If I did this job alone, the isolation would drive me insane. But I don’t. My co-workers are my sanity. My family: my rock. Together we get through this life with our eyes wide open.


  1. Beautifully said. After 30+ years in this business I found that few people in the world understand life as we do. That is why many of us are only completely at ease with our coworkers. It is in many respects like the military. Ask Mark Plaster.

  2. Great piece Heather! I always knew you had a human side 🙂 Don’t let the harshness of reality chink away at your humanity armor

  3. Jennifer Pasztor on

    I am truly blessed to have you as my coworker, we all are. You are an amazing person and we would be less without you. Thanks for writing this for the many that think it but just don’t say it. You have captured our world.

  4. Mike Abernethy on

    As a former EMT and PGY 25 -Ive been in the game for quite awhile. One of the best descriptions of our work I have read. You mirror the literary caliber of Ed Leap.

  5. This is such a great piece. I have had family and friends ask me how I can deal with so much craziness, death, destruction, have people curse at me but return the next day to do it all over again. My answer has all ways been because I love what I do, but I have worried that I have become numb and jaded. Thanks for letting me know I am none of the above, and also not alone.


  7. Well said! I wrote a similar essay once about a trauma patient and posted it online. I got some great comments but found it amazing how many comments I got like “wow, now I see that ER nurses really do care” and “nice to know you guys do have feelings underneath all the bad jokes.” I never realized until then (I was relatively new at nursing then) how we were viewed by other disciplines. The ability to laugh in the midst of it all is priceless and the only way to survive our job.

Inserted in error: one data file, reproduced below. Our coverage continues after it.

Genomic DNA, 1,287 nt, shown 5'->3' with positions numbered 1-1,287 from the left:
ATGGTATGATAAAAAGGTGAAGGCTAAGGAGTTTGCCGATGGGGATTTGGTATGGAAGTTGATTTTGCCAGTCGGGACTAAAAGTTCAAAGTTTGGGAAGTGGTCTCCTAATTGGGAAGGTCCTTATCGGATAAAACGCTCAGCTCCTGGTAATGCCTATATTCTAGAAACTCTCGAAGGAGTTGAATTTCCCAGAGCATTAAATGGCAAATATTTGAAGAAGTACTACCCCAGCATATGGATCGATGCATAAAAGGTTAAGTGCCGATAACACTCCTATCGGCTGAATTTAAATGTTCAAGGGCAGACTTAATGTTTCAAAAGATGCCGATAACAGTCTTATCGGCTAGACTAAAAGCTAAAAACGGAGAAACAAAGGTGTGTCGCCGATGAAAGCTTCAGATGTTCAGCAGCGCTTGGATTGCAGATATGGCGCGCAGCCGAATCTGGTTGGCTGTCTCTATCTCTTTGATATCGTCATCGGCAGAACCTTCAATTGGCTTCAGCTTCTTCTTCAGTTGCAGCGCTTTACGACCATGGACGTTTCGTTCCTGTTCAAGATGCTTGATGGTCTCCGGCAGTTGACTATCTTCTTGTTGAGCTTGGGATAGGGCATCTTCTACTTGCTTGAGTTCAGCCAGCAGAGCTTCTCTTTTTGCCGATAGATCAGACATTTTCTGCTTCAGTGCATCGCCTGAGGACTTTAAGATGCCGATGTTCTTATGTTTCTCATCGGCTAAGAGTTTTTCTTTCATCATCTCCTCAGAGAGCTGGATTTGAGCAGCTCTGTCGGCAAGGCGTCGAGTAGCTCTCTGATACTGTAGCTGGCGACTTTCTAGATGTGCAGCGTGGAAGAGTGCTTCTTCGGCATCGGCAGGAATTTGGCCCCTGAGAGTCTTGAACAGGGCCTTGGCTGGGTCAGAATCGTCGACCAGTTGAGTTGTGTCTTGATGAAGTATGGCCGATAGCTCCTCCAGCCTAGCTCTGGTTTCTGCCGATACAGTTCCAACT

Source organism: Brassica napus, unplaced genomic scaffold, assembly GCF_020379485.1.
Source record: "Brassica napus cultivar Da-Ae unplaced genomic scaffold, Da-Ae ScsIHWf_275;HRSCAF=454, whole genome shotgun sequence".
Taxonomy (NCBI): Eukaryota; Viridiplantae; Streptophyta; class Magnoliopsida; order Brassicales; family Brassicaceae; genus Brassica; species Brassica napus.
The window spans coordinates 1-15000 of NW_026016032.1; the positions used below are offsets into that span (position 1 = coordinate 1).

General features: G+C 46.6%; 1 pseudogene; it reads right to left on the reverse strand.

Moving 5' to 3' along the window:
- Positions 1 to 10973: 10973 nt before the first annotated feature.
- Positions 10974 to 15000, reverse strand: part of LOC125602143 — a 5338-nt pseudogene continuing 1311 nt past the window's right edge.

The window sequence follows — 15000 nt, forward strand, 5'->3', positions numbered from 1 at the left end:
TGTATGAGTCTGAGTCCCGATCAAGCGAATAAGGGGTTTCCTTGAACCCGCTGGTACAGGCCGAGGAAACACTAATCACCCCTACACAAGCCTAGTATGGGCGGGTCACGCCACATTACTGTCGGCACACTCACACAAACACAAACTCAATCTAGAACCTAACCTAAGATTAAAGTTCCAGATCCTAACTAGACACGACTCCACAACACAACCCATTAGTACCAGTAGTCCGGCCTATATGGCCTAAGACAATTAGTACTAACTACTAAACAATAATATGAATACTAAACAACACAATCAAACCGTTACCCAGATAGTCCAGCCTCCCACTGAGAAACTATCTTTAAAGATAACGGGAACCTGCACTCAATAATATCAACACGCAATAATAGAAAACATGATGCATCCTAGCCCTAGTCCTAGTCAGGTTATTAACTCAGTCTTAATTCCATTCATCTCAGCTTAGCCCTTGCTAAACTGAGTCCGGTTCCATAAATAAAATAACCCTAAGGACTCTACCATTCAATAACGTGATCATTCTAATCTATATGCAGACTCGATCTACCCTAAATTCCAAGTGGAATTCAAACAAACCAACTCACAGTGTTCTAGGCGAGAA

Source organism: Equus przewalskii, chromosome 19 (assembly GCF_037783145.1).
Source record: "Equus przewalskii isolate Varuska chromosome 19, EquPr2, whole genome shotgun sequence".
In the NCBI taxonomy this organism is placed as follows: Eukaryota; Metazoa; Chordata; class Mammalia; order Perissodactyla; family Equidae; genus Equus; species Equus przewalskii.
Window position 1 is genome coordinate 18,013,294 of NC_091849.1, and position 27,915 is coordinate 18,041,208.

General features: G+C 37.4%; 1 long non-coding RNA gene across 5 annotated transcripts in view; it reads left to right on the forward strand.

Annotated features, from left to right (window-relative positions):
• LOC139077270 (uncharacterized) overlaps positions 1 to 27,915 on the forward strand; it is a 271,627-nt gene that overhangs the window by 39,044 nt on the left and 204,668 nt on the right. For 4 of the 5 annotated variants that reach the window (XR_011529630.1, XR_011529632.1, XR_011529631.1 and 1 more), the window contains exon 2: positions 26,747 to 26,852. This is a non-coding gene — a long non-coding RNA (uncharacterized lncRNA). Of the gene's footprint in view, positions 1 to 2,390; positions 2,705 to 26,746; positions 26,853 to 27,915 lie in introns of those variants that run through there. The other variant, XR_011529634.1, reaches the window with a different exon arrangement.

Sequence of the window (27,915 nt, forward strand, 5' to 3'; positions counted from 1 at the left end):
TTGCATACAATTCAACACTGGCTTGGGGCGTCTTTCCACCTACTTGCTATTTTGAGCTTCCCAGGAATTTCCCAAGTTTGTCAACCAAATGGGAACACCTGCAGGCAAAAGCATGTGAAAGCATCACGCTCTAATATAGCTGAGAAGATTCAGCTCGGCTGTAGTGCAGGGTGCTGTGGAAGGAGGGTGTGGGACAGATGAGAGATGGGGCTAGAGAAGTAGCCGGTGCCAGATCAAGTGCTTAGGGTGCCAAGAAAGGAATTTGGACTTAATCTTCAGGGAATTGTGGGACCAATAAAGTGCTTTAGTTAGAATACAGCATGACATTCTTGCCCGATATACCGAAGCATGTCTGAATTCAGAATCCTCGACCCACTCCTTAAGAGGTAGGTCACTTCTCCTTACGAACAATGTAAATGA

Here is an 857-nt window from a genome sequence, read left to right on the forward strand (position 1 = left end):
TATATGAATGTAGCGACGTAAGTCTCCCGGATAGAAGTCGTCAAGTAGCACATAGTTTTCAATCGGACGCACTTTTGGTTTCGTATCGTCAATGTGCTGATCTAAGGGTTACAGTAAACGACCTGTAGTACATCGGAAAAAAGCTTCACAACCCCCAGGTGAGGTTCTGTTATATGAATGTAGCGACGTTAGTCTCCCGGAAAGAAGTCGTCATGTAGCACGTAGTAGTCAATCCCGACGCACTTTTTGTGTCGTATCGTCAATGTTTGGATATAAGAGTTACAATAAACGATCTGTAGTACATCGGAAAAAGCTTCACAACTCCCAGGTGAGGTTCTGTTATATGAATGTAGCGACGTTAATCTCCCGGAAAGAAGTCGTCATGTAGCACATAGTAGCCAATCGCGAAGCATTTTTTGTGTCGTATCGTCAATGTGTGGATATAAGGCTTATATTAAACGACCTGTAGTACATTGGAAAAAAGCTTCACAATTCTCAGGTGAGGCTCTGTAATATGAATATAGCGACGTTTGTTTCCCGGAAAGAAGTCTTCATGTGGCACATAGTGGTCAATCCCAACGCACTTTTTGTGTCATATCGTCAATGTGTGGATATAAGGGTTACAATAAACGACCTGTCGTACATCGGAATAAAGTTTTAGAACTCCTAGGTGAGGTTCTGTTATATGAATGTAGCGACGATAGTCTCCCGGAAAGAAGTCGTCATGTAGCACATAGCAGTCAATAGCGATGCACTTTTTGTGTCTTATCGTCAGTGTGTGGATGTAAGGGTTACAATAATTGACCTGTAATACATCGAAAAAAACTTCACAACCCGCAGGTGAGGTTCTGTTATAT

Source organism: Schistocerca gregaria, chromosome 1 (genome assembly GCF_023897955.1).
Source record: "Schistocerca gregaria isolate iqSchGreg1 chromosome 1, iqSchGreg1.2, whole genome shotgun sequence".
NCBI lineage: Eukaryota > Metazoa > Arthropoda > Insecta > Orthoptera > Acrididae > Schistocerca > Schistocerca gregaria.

8. a sister of a peer on

    You never know how it feels to lose a loved one until it happens. Cherish those who you love always. Life can be bitter unless you embrace it. Speaking from experience it. I loved reading your article, my brother is in your same shoes and I can’t imagine what a day in the life of my bro looks like but at the end of the day I know he is making a difference in someone’s life. That is more than I can say for most and I have the at most respect for him and any like him. Love you Buddy.

  9. Thankyou. that was well said I have worked in our ED for 12 years. And you said it for me and also helped me to understand my attitude about life. I do love fully, I am very passionate with my emotions. I dont worry about convention.. what I should or should not do.. I do want I want and enjoy it to the fullest. I love being at the bedside taking care of patients from all walks of life. Sometimes I cry other times I support a teammate that is sad. Sometimes I am compassionate but not always. Being an ED Nurse has helped me learm who I am and really enjoy being me..


  10. i have been on both sides. first as a medical assisstant, emt, and registered nurse,,, then the big one a patient…i have multiple sclerosis…and have experienced many hospitalizations and trips to the er…all i can say is well said i love your outlooked and agree 100 percent, however, as a patient, the care that i recieve is usually 90 percent of the time below the level of care i would even consider giving one of my former patients..i appreciate the difficulties of the job, the stress, long hours, lack of appreciation…But please dont take it out on chronically ill people. that is a whole different catagory in the er facilty..we are treated soooo different..but our pain and deperation for relief is no different than an acutely ill patient……

  11. A nice job characterizing how I feel about my work over the last 34 years in the ED and how It has affected me. Thanks for writing this. AB